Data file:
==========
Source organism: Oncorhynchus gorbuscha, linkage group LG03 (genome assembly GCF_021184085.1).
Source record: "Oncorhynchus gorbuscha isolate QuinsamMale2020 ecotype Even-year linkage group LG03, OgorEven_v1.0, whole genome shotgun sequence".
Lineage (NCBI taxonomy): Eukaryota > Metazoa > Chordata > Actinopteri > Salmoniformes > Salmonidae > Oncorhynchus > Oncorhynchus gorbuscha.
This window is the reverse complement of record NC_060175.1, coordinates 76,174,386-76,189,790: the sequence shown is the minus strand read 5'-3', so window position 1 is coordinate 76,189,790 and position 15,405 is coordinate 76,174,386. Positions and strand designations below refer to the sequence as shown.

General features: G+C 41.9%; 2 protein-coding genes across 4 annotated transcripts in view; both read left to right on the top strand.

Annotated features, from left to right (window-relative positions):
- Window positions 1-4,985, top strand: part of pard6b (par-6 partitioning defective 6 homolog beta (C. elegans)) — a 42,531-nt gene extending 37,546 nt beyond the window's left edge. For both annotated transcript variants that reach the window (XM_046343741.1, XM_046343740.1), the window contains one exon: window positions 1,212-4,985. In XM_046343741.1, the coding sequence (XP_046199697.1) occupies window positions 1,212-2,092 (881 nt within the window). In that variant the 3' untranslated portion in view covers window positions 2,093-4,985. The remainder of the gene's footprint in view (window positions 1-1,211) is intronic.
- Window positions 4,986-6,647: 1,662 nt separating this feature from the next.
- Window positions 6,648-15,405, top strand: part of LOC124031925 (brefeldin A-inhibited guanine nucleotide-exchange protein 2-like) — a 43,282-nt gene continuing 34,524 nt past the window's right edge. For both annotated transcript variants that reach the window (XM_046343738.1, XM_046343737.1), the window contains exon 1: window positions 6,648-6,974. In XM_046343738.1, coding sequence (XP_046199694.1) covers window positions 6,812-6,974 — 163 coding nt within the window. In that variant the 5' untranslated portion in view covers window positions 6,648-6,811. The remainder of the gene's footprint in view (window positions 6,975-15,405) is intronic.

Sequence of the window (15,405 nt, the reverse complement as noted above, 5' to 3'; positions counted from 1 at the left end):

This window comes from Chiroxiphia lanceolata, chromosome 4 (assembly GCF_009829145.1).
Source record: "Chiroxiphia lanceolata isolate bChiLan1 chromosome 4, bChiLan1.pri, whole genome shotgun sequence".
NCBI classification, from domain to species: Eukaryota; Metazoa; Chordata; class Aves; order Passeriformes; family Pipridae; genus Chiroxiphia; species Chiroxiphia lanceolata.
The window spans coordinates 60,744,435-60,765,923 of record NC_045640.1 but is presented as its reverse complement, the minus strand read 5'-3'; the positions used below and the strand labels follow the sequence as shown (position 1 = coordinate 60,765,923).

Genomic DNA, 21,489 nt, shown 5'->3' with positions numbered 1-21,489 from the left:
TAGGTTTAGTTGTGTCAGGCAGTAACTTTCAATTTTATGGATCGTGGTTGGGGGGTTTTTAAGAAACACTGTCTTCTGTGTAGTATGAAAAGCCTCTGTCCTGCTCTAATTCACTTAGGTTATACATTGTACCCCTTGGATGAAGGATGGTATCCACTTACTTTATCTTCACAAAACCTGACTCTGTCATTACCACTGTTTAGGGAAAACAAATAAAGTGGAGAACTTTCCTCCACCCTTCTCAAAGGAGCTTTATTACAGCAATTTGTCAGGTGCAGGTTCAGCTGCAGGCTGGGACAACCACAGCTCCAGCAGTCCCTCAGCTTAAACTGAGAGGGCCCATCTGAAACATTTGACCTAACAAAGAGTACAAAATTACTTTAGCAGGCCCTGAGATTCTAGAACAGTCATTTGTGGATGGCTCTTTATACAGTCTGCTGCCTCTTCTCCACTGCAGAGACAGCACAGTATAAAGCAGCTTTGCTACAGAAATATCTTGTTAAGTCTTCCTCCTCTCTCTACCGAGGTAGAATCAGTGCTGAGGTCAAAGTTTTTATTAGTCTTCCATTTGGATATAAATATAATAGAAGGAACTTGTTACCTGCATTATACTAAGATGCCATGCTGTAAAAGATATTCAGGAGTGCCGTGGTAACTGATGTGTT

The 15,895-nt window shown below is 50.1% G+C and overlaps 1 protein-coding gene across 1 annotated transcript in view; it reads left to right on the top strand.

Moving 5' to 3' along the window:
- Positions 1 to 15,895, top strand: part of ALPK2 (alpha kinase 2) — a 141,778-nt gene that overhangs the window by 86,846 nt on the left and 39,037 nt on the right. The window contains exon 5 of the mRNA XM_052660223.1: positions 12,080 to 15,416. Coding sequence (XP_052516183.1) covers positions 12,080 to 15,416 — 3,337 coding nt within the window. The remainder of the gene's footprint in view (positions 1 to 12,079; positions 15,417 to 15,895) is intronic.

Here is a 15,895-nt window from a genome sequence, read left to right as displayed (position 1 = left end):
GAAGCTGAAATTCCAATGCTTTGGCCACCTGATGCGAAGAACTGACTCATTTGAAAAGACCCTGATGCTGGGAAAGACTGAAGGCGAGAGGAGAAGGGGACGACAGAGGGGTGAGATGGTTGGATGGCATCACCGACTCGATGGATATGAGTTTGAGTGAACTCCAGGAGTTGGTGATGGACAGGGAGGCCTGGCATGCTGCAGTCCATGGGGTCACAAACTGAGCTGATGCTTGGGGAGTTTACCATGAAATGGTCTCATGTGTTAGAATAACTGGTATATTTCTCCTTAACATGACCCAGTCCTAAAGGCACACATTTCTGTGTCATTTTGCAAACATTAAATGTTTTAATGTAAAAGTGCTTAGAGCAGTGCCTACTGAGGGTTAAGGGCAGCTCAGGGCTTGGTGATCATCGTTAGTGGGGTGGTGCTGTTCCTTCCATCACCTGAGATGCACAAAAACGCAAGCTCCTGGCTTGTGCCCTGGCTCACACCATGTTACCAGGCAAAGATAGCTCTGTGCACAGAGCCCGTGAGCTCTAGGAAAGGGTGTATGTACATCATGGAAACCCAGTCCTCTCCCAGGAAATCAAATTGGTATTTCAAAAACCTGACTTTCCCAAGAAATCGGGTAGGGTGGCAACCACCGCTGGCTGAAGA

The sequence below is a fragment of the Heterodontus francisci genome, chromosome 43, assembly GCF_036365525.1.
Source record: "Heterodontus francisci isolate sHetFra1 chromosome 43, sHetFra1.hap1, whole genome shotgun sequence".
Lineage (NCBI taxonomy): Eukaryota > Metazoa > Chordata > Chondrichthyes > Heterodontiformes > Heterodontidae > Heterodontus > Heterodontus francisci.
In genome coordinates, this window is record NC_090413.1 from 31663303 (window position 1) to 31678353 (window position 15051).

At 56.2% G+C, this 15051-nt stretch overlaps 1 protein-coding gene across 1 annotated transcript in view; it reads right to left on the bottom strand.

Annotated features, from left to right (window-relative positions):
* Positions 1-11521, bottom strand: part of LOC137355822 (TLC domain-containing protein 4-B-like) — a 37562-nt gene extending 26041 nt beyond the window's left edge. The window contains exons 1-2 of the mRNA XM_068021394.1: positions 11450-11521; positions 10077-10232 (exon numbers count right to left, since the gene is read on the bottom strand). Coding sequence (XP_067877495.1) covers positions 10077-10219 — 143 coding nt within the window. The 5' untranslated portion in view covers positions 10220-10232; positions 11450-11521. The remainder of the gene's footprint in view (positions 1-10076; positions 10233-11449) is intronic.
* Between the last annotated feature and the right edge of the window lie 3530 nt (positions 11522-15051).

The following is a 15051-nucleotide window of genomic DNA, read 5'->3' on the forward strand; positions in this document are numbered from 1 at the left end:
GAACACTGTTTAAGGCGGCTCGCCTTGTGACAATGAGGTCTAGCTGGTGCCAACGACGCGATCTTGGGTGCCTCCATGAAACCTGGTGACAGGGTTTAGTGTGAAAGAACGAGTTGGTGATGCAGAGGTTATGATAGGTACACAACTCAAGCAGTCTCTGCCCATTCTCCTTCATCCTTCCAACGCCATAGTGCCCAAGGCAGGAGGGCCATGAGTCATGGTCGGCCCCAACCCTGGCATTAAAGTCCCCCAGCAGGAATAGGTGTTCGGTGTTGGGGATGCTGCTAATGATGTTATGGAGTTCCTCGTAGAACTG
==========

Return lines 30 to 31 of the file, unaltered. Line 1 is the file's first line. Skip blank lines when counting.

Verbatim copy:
The following is a 15051-nucleotide window of genomic DNA, read 5'->3' on the forward strand; positions in this document are numbered from 1 at the left end:
GAACACTGTTTAAGGCGGCTCGCCTTGTGACAATGAGGTCTAGCTGGTGCCAACGACGCGATCTTGGGTGCCTCCATGAAACCTGGTGACAGGGTTTAGTGTGAAAGAACGAGTTGGTGATGCAGAGGTTATGATAGGTACACAACTCAAGCAGTCTCTGCCCATTCTCCTTCATCCTTCCAACGCCATAGTGCCCAAGGCAGGAGGGCCATGAGTCATGGTCGGCCCCAACCCTGGCATTAAAGTCCCCCAGCAGGAATAGGTGTTCGGTGTTGGGGATGCTGCTAATGATGTTATGGAGTTCCTCGTAGAACTG